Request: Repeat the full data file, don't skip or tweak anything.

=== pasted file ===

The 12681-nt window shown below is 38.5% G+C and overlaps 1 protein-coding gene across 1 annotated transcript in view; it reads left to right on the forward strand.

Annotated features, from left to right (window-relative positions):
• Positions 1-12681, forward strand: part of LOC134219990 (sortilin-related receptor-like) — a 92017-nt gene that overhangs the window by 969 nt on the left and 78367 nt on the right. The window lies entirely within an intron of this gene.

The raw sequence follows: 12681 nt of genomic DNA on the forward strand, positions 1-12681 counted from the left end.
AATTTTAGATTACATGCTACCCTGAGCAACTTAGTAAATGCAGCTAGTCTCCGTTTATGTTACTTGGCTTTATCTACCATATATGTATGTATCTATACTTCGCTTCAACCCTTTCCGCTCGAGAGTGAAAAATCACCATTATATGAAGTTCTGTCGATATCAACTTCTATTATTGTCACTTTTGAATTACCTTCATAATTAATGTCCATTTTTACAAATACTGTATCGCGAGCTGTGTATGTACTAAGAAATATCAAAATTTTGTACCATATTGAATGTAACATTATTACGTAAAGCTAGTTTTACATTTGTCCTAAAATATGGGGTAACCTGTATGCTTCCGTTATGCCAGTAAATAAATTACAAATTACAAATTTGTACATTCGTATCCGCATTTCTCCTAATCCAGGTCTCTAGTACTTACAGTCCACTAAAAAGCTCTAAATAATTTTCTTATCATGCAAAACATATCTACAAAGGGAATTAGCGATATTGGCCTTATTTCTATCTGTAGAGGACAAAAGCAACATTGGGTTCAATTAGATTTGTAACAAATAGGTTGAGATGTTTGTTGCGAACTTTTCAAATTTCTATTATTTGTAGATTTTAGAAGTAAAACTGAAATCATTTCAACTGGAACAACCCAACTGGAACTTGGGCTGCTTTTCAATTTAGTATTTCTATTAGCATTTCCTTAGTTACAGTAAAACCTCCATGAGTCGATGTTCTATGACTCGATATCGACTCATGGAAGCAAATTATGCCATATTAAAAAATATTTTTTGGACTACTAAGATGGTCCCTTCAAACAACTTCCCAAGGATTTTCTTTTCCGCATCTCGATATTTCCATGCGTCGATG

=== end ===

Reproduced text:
The 12681-nt window shown below is 38.5% G+C and overlaps 1 protein-coding gene across 1 annotated transcript in view; it reads left to right on the forward strand.

Annotated features, from left to right (window-relative positions):
• Positions 1-12681, forward strand: part of LOC134219990 (sortilin-related receptor-like) — a 92017-nt gene that overhangs the window by 969 nt on the left and 78367 nt on the right. The window lies entirely within an intron of this gene.

The raw sequence follows: 12681 nt of genomic DNA on the forward strand, positions 1-12681 counted from the left end.
AATTTTAGATTACATGCTACCCTGAGCAACTTAGTAAATGCAGCTAGTCTCCGTTTATGTTACTTGGCTTTATCTACCATATATGTATGTATCTATACTTCGCTTCAACCCTTTCCGCTCGAGAGTGAAAAATCACCATTATATGAAGTTCTGTCGATATCAACTTCTATTATTGTCACTTTTGAATTACCTTCATAATTAATGTCCATTTTTACAAATACTGTATCGCGAGCTGTGTATGTACTAAGAAATATCAAAATTTTGTACCATATTGAATGTAACATTATTACGTAAAGCTAGTTTTACATTTGTCCTAAAATATGGGGTAACCTGTATGCTTCCGTTATGCCAGTAAATAAATTACAAATTACAAATTTGTACATTCGTATCCGCATTTCTCCTAATCCAGGTCTCTAGTACTTACAGTCCACTAAAAAGCTCTAAATAATTTTCTTATCATGCAAAACATATCTACAAAGGGAATTAGCGATATTGGCCTTATTTCTATCTGTAGAGGACAAAAGCAACATTGGGTTCAATTAGATTTGTAACAAATAGGTTGAGATGTTTGTTGCGAACTTTTCAAATTTCTATTATTTGTAGATTTTAGAAGTAAAACTGAAATCATTTCAACTGGAACAACCCAACTGGAACTTGGGCTGCTTTTCAATTTAGTATTTCTATTAGCATTTCCTTAGTTACAGTAAAACCTCCATGAGTCGATGTTCTATGACTCGATATCGACTCATGGAAGCAAATTATGCCATATTAAAAAATATTTTTTGGACTACTAAGATGGTCCCTTCAAACAACTTCCCAAGGATTTTCTTTTCCGCATCTCGATATTTCCATGCGTCGATG